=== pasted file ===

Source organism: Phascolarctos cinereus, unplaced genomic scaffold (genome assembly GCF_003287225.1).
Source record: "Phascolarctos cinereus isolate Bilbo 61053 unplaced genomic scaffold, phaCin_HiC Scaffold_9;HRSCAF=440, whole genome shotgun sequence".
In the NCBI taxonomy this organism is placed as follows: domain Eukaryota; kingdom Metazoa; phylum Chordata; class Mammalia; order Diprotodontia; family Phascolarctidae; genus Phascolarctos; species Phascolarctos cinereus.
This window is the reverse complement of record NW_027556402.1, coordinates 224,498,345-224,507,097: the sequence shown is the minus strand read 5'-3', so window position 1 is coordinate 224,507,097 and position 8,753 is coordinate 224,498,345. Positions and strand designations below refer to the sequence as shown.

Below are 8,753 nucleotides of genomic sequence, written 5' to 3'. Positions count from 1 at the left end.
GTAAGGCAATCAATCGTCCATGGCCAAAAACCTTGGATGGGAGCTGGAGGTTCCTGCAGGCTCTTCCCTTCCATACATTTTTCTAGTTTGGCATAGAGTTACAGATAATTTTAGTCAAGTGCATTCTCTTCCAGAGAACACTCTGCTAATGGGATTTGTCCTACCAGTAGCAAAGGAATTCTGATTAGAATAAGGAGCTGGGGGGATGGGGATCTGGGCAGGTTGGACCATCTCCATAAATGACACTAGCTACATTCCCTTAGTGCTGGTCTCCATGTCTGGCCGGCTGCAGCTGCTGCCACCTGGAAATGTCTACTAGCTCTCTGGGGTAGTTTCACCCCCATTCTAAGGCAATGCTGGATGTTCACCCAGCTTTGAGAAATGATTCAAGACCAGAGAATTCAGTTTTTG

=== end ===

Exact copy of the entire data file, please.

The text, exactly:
Source organism: Phascolarctos cinereus, unplaced genomic scaffold (genome assembly GCF_003287225.1).
Source record: "Phascolarctos cinereus isolate Bilbo 61053 unplaced genomic scaffold, phaCin_HiC Scaffold_9;HRSCAF=440, whole genome shotgun sequence".
In the NCBI taxonomy this organism is placed as follows: domain Eukaryota; kingdom Metazoa; phylum Chordata; class Mammalia; order Diprotodontia; family Phascolarctidae; genus Phascolarctos; species Phascolarctos cinereus.
This window is the reverse complement of record NW_027556402.1, coordinates 224,498,345-224,507,097: the sequence shown is the minus strand read 5'-3', so window position 1 is coordinate 224,507,097 and position 8,753 is coordinate 224,498,345. Positions and strand designations below refer to the sequence as shown.

Below are 8,753 nucleotides of genomic sequence, written 5' to 3'. Positions count from 1 at the left end.
GTAAGGCAATCAATCGTCCATGGCCAAAAACCTTGGATGGGAGCTGGAGGTTCCTGCAGGCTCTTCCCTTCCATACATTTTTCTAGTTTGGCATAGAGTTACAGATAATTTTAGTCAAGTGCATTCTCTTCCAGAGAACACTCTGCTAATGGGATTTGTCCTACCAGTAGCAAAGGAATTCTGATTAGAATAAGGAGCTGGGGGGATGGGGATCTGGGCAGGTTGGACCATCTCCATAAATGACACTAGCTACATTCCCTTAGTGCTGGTCTCCATGTCTGGCCGGCTGCAGCTGCTGCCACCTGGAAATGTCTACTAGCTCTCTGGGGTAGTTTCACCCCCATTCTAAGGCAATGCTGGATGTTCACCCAGCTTTGAGAAATGATTCAAGACCAGAGAATTCAGTTTTTG